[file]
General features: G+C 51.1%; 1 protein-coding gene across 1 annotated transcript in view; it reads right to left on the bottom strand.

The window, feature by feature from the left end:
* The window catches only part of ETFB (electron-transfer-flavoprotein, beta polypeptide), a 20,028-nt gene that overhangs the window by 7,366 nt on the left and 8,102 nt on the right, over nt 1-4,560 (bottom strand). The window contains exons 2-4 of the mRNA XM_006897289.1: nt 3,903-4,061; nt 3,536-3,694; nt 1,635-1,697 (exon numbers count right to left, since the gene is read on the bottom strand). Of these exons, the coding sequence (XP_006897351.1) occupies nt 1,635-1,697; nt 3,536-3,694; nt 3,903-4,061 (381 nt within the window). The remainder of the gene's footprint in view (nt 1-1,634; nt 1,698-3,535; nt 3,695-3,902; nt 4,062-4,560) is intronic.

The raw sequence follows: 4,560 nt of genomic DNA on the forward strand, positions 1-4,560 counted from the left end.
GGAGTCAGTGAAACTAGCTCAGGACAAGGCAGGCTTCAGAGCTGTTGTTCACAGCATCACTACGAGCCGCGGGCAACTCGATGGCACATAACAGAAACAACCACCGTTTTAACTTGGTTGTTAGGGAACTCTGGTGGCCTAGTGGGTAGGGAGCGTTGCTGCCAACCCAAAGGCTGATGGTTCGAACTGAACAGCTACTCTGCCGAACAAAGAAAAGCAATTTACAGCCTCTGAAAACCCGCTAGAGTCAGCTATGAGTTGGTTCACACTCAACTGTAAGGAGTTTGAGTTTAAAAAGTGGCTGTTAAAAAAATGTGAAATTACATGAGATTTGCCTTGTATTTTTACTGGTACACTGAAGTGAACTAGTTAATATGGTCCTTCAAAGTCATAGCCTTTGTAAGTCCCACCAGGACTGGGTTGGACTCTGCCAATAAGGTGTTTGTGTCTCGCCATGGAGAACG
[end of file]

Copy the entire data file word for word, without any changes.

General features: G+C 51.1%; 1 protein-coding gene across 1 annotated transcript in view; it reads right to left on the bottom strand.

The window, feature by feature from the left end:
* The window catches only part of ETFB (electron-transfer-flavoprotein, beta polypeptide), a 20,028-nt gene that overhangs the window by 7,366 nt on the left and 8,102 nt on the right, over nt 1-4,560 (bottom strand). The window contains exons 2-4 of the mRNA XM_006897289.1: nt 3,903-4,061; nt 3,536-3,694; nt 1,635-1,697 (exon numbers count right to left, since the gene is read on the bottom strand). Of these exons, the coding sequence (XP_006897351.1) occupies nt 1,635-1,697; nt 3,536-3,694; nt 3,903-4,061 (381 nt within the window). The remainder of the gene's footprint in view (nt 1-1,634; nt 1,698-3,535; nt 3,695-3,902; nt 4,062-4,560) is intronic.

The raw sequence follows: 4,560 nt of genomic DNA on the forward strand, positions 1-4,560 counted from the left end.
GGAGTCAGTGAAACTAGCTCAGGACAAGGCAGGCTTCAGAGCTGTTGTTCACAGCATCACTACGAGCCGCGGGCAACTCGATGGCACATAACAGAAACAACCACCGTTTTAACTTGGTTGTTAGGGAACTCTGGTGGCCTAGTGGGTAGGGAGCGTTGCTGCCAACCCAAAGGCTGATGGTTCGAACTGAACAGCTACTCTGCCGAACAAAGAAAAGCAATTTACAGCCTCTGAAAACCCGCTAGAGTCAGCTATGAGTTGGTTCACACTCAACTGTAAGGAGTTTGAGTTTAAAAAGTGGCTGTTAAAAAAATGTGAAATTACATGAGATTTGCCTTGTATTTTTACTGGTACACTGAAGTGAACTAGTTAATATGGTCCTTCAAAGTCATAGCCTTTGTAAGTCCCACCAGGACTGGGTTGGACTCTGCCAATAAGGTGTTTGTGTCTCGCCATGGAGAACG